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  • Jim Rink
    In the wake of the devastating September 11 terrorist attacks on the United States, the nation s workers are giving their employers high marks for
    Message 1 of 46 , Oct 30, 2001
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      In the wake of the devastating September 11 terrorist attacks on the
      United States, the nation's workers are giving their employers high marks
      for communicating with them and addressing their fears about safety and
      anxiety about the company's business prospects, according to a new survey.

      Professional Topics:

      The survey also found that job security, rather than personal security,
      led the list of workers' worries in the face of both a troubled economy
      and the terrorist assault on the American workplace.

      The survey was conducted for the Council of Public Relations Firms, the
      trade association for the public relations industry, and was based on
      interviews with employed workers in a statistically representative
      nationwide sample of 1,013 men and women.

      The survey, which was conducted on October 7, found that most (59%)
      employees feel that their company's communication with them about their
      personal concerns and the outlook for the business had been excellent or
      good, while another 21% said it had been fair. Only seven percent said
      there had been no communication from their employers. Compared with the
      findings from similar surveys prior to September 11, businesses are
      communicating more aggressively since the terrorist attacks.

      The survey also found that 20% of the workers are worried about being laid
      off and 11% are concerned that their company may go out of business. Only
      16% are concerned about their physical security on the job.

      Jack Bergen, Council president, said, "American business is playing an
      important role in the war against terrorism. Since September 11, companies
      have stepped up their communications with their workers, addressing their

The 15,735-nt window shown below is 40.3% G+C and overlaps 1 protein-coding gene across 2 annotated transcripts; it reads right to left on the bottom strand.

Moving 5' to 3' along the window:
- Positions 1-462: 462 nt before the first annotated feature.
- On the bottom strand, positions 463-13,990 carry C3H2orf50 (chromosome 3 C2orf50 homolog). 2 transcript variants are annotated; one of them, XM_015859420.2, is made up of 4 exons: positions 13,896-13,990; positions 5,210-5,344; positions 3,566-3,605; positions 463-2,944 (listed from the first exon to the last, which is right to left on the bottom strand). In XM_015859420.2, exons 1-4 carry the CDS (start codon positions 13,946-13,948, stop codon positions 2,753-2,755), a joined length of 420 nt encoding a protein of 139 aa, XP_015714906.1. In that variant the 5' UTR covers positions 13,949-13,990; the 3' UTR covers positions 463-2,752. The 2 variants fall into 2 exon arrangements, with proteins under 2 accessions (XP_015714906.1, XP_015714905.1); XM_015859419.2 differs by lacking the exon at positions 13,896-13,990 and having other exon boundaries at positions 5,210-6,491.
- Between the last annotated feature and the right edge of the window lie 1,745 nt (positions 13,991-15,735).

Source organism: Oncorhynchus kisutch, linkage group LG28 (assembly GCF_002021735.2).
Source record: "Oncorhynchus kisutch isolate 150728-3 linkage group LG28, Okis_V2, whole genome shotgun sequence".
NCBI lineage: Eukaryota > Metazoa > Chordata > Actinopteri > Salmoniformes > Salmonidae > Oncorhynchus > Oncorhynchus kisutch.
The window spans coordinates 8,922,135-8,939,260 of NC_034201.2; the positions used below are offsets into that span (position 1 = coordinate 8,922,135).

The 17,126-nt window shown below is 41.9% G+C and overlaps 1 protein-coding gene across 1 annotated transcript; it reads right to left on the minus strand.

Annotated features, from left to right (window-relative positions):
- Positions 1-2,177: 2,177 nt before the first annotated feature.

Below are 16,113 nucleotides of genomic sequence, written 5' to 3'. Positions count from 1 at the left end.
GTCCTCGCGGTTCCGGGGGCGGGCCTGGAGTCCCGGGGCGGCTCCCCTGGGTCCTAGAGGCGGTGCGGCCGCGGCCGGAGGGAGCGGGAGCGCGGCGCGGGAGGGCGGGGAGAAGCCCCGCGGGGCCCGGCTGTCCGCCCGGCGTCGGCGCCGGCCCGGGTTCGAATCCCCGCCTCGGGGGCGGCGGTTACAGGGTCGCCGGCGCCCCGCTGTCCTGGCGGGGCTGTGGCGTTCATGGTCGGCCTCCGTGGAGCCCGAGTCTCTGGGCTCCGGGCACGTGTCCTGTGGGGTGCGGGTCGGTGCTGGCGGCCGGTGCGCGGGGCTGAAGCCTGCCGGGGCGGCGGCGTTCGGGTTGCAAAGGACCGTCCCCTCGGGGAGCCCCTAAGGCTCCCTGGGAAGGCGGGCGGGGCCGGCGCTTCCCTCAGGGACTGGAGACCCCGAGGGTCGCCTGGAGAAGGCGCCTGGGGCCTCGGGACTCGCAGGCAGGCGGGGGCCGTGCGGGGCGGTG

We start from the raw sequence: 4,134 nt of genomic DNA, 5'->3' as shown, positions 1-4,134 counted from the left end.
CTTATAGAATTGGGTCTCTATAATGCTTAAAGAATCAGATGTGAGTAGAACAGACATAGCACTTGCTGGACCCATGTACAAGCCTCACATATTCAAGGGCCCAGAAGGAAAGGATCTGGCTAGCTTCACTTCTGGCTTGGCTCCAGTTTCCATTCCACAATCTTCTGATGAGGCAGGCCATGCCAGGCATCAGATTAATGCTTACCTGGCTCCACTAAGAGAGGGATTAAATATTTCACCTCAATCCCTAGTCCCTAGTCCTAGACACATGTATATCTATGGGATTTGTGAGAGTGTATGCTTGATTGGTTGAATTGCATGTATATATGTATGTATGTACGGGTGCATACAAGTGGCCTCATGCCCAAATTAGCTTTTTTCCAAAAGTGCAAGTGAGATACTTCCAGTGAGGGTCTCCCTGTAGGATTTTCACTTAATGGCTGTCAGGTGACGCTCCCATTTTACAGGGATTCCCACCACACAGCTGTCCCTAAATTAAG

major concerns -- safety, job security and business prospects. The tone of
      that dialogue with employees has taken on a new openness and sensitivity;
      gone is the 'corporate speak' of former days. It seems to be helping the
      American workforce through one of the most difficult and uncertain times
      in our history."

      Dr. Janis Forman, the director of the Management Communication Program at
      UCLA's Anderson Business School, added: "Unless they communicate openly
      and candidly about business realities, listen to workers' concerns, and
      acknowledge their ideas and opinions, companies are bound to lose
      credibility with employees. Today's employees want to know what's
      happening to the business, and they want details. The old
      'command-and-control' way of communicating is obsolete; companies clinging
      to that approach will be met with hostility and suspicion."

      RoperASW, of Princeton, New Jersey, conducted the workplace communication
      survey for the Council of Public Relations Firms. The Council represents
      130 of America's leading PR firms, including the entire top 20 and 80
      percent of the top 50 firms.

      More information about the survey is available from Sarah Drennan, the
      Council's vice president of operations, at 877-773-4767 or 201-444-4457.

      Submissions to Professional Topics are welcome. Please send your